I consider myself lucky, being a petrolhead when I was younger. That teached me a thing or two about tires…
Bike tires are overrated; dismiss all the talk about it. They are simple to understand, choose, and manufacture despite all the marketing bullshit around it – because unlike motor vehicle tires, they do not have to endure big problems like weight, aquaplaning, even weather.
I laugh at all “tire review” bullshit. Especially ones talking about “aquaplaning”; written by elementary school grade (or less) knowledge of physics. Aquaplaning is a serious threat to road cyclists. With 100 psi in your tires, you’ll have a risk of aquaplaning if you go over 160 km/h!
Another new and popular bullshit is, “wider tires have less rolling resistance”. Really? If that’s the case, we should expect wider tires on road bikes, but never seen anyone riding wide 29 inch tires at Tour de France.
All “unnatural” tire tests are bullshit, too. When you ride a few kilometers, you usually ride across different kinds of asphalt compositions, cobble stones, concrete, mud, etc – all have different friction coefficient, all perform better or worse depending on tread, and there is no single tire which adapts to all kinds of road surfaces. 25mm slick road tires are useless on mud, so is 50mm wide cyclocross tires on asphalt. You cannot judge a tires’ performance by running it on rollers. Reason is obvious. Not just because road surfaces are different – tires deform when they roll, and it’s not consistent with every surface. With narrow slicks tires running on high pressure, you’ll be jumping like crazy on country roads, which will render a Tour de France winner tire obsolete.
Don’t choose a tire!
If I spent my time riding my bike, rather then choosing a tire, I’d probably ride a few hundreds kilometers more for each tire I bought!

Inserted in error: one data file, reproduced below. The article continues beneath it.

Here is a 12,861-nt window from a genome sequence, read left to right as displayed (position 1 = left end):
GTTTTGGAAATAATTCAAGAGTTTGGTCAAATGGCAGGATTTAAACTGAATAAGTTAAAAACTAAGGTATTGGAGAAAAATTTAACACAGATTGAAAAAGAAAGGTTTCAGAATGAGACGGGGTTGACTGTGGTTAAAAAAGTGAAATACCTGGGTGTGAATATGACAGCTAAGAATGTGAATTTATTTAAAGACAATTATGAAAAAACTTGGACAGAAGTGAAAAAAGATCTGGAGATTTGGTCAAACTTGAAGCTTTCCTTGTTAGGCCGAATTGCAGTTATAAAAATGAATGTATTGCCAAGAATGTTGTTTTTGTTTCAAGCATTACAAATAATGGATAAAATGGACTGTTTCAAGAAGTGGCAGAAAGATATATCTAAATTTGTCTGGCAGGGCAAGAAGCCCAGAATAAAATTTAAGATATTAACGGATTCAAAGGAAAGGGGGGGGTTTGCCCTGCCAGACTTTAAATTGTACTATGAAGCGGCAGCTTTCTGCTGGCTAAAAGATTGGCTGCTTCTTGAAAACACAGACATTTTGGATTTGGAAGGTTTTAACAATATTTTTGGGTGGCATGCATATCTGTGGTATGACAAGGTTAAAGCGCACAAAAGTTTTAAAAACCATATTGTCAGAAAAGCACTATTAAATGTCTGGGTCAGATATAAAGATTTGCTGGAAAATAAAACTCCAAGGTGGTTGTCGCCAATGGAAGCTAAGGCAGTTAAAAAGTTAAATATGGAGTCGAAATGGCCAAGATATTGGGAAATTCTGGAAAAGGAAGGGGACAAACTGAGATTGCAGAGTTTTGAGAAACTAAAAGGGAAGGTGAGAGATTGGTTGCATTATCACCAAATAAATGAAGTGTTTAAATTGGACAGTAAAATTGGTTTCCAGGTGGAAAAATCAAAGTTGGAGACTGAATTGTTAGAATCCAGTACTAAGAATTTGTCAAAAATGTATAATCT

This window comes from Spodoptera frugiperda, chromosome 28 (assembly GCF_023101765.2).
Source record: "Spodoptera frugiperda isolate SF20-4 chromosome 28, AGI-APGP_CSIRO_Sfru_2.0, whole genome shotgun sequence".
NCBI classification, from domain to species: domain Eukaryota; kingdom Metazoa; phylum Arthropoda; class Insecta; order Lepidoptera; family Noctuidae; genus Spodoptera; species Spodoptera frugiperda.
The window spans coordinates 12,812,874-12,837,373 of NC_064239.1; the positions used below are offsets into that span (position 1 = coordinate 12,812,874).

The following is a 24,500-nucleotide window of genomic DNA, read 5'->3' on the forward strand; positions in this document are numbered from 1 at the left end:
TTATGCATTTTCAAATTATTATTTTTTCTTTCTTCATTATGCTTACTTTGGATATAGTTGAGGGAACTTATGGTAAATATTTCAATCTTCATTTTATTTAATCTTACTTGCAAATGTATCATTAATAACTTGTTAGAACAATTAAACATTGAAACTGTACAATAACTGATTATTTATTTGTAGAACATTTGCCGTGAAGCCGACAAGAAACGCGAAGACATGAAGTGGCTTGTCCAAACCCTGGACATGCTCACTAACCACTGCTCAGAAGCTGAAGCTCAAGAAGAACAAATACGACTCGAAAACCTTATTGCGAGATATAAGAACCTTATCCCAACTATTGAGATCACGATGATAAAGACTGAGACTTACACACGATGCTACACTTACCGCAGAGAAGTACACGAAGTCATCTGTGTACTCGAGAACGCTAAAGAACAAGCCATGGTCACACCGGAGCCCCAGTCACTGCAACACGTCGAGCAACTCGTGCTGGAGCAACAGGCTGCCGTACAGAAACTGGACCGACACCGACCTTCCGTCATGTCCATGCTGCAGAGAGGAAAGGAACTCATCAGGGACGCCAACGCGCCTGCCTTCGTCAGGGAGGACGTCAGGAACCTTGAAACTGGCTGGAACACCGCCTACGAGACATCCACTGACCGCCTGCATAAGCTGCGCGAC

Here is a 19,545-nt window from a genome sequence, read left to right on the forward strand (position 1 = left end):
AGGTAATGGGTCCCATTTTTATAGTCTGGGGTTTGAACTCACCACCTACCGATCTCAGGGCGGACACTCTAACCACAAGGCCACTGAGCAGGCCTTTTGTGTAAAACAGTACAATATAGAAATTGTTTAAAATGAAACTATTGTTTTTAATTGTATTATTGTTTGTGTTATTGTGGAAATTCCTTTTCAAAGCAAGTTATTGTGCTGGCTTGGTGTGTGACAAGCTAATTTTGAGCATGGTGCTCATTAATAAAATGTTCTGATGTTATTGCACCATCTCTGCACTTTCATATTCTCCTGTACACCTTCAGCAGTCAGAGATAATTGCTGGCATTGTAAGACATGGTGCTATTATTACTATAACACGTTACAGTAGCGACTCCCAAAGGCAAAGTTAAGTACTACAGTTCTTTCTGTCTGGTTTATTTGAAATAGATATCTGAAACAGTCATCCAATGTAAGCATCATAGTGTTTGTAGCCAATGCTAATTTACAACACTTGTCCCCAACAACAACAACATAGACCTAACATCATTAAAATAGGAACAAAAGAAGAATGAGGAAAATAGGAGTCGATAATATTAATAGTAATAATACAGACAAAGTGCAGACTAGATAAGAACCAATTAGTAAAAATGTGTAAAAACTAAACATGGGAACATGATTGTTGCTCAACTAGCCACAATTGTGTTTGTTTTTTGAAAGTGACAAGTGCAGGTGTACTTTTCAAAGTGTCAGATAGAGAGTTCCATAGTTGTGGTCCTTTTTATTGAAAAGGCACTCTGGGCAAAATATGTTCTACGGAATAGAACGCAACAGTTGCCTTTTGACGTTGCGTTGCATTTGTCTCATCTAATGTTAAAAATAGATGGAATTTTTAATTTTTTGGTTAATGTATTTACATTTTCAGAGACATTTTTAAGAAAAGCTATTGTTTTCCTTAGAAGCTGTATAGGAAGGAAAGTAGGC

Tire reviews are shallow, non-methodic, and includes zero scientific data. You know what? I wouldn’t even consider a close friends’ view unless we ride on same path. Expectations from a bike tire can vary drastically for people. Even car tire tests are much more scientific, its not still conclusive. This made some people entirely dismiss reading these reviews, and just buy a set instead. Maybe because of this, now we have a universal rating system for car tires!
For example, I don’t really care about getting a flat. I’ve been patching my tires since I was 11 or so, no big deal. For some, having a flat is the end of the tour. Even what is considered a flat is very subjective – I’ ve seen split tires, huge cuts, tires beyond repair. For serious tourers pedalling around the globe, having a flat is a serious problem, because they have to unload tightly fit bags, panniers, etc, which is a huge job, if you get a flat tire under a Saharan sun, after riding for 6 hours, carrying 30+ kg of extra weight. For most tourers,especially long distance travellers, Schwalbe Marathon’s are a blessing. My panniers are rarely loaded, I don’t travel around the globe (yet), and prefer speed over flat protection. That’s why I hate Schwalbe Marathons. Never ridden foldable versions, which is said to be perfect, but classic Marathons are wooden cart wheels for me.
I left reading tire reviews. I try not to buy online; because I choose tires based on an “instinct” – I shopped, tested, and used countless varieties of car tires, and I have an Otaku for car tires. For bike tires, most of my “know-how” is pretty useless, except “feeling the rubber” and checking the tire’s innards. For bike tires, what really matters is, where you’ll use them, and what kind of tire you need. Then comes the rubber and construction. Have you read any tire review shredding a tire and look what’s underneath? Exactly…
Do tire tread patterns makes sense?